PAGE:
FUTURE CARE: The future is delivery models based around prevention, prediction, personalised medicine and participatory health.
FUTURE CARE: The future is delivery models based around prevention, prediction, personalised medicine and participatory health. Eva Katalin Kondoros

Outreach and e-health is expert's prediction

HOSPITAL care is already changing in many ways as technology and consumer demand drives the way in which medicine is delivered in Australia.

Overseas there are already virtual hospitals such as America's John Hopkins Hospital control centre which has staff equipped with real-time and predictive information. They prevent or resolve bottlenecks, reduce patient wait time, coordinate services and reduce risk. Australia doesn't have this the type of centre yet, but it's not impossible that we could see it sooner rather than later.

Associate Professor Ian Scott, director of Internal Medicine and Clinical Epidemiology at Brisbane's Princess Alexandra Hospital, provides Seniors News with other fascinating insights to both the changes we are encountering now and the ones we should expect soon as we move towards delivery models based around prevention, prediction, personalised medicine and participatory health.

Participation in our health

Professor Scott says we all have a duty to take an active interest in our health and the care we are receiving; to understand the rationale for the treatments and the prescribed drugs, the possible side-effects, what needs to be monitored, and become more confident in self-managing. "With digital guidance and the other resources, we can put in place, we can help people to become a bit more confident and competent in managing their own treatment," he says.

Avoid hospital

The future is home care and out-reach services which will allow people to stay at home with care provided by other health teams. "Even through nursing homes, we try not to transfer patients to hospitals if we can avoid it, allowing them to stay in the nursing home and receive care there," Prof Scott says. "We have a very successful program here at PA where we provide outreach to nursing homes provided by our emergency staff and paramedics." They have been able to avoid noticeable numbers of hospitalisations of those patients who needed "relatively simple therapy" and would have previously been treated in a hospital.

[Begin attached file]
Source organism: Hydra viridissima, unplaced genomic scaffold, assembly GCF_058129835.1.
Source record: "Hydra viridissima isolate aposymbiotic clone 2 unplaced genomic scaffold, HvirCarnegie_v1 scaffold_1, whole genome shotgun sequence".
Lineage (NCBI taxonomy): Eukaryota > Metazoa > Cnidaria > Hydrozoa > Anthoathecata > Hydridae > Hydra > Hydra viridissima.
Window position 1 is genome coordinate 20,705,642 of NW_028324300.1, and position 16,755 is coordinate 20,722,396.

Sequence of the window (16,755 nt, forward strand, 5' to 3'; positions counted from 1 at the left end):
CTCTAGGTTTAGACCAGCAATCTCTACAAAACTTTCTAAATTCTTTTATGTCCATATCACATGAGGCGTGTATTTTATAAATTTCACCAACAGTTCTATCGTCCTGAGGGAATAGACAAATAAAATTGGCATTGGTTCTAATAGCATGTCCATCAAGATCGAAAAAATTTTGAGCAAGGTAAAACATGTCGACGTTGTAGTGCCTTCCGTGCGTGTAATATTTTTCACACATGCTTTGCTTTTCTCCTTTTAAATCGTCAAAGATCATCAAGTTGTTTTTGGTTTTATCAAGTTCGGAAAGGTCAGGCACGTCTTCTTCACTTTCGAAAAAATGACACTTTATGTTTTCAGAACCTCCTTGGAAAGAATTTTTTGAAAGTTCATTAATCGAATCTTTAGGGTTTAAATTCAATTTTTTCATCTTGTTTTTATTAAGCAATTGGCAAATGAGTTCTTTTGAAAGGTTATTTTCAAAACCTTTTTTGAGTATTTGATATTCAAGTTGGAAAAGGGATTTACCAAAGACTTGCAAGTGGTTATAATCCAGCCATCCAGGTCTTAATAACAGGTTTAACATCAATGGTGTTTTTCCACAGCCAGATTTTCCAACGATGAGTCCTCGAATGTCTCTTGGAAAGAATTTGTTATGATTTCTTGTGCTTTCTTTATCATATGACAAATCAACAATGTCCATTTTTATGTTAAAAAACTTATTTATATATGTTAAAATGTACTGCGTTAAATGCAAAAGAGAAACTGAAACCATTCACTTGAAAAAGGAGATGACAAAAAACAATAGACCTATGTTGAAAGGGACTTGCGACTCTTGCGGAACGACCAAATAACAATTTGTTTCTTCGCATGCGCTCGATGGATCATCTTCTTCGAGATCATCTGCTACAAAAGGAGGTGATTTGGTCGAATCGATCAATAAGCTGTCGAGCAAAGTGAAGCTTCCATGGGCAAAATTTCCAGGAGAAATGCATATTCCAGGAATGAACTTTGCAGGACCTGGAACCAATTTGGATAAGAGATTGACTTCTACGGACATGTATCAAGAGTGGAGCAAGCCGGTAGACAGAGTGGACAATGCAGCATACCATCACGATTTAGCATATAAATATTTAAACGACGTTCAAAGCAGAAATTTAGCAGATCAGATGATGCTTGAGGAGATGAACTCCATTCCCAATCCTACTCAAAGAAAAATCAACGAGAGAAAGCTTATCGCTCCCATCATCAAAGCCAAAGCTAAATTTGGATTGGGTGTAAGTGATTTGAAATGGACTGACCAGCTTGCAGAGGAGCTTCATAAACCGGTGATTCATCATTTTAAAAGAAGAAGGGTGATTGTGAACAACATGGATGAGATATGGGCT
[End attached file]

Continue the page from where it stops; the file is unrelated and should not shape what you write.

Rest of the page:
"I think it's a theme that many hospitals are progressing, providing outreach services and trying to get community services to be a bit more proactive, and trying also to get general practitioners to be more proactive by identifying a person who may be heading towards a problem, getting in and being aggressive to prevent them from getting so sick they need to go to hospital," he adds.

Professor Scott also expects there to be a shift to more ambulatory, home-based and digitally mediated care so that patients come to hospital only when really need to.

FUTURE CARE: The command centre at The Johns Hopkins Hospital in Baltimore, Maryland.
FUTURE CARE: The command centre at The Johns Hopkins Hospital in Baltimore, Maryland. Keith Weller

Changing scope of practice

Highly specialised roles are unlikely to change, but Prof Scott thinks other specialists will need to blur the boundaries of their role outside of their expert area so that they can understand the impact of what they do has on other organ systems.

"In other words, they don't just look at one organ system, they should be aware of what the whole patient is like in terms of other disease conditions because that is the demographic we are increasingly dealing with," Prof Scott says.

"We are trying to get away from this process where older folk have to see four or five specialists for each of their organ systems and no one is coordinating the show and we are not aware of what is happening with interactions of one drug or another drug that someone else is maybe prescribing. We have problems with older people being on multiple drugs because they are seeing multiple specialists who really don't understand the full picture.

"There needs to be more generalist training. People will be able to practice in other areas. They may not be fully qualified specialists in that area, but at least they have enough knowledge to handle a lot of problems in older patients to the point where we can avoid sending them to multiple different clinics."

Professor Scott also extends this comment to GPS and allied health professionals, where he sees them already developing specialised interests which they can then treat their patients within their practices.

e-Health interventions

There is more focus on digital monitoring through tele-medicine and remote sensor techniques which may help to slow down the flow of patients into hospitals. Patients will remain at home where they are monitored for various health issues and that collected data is fed back to a hospital. "Doctors can make changes to therapy if they think a patient is stepping outside desired parameters and they need to intervene otherwise the patient is going to deteriorate and land in hospital," Prof Scott says.

As seniors become more tech-savvy, the value and understanding of e-Health will allow them to participate a great deal more in their health management.

"We are tailoring our care to your individual parameters," Prof Scott adds.


He sees tests being done externally and patients receiving an e-message from the doctor advising the test outcomes and what actions the patient needs to take.

Smaller hospitals

"I don't think we can no longer afford these great behemoths; building brand new hospitals of hundreds and hundreds of beds occupying entire city blocks," Prof Scott says.

"I think those hospitals are no longer viable. I think they are going to become somewhat of a dinosaur since a lot of the space and a lot of activity goes on in those hospitals can be shifted into an outpatient or home-based setting."

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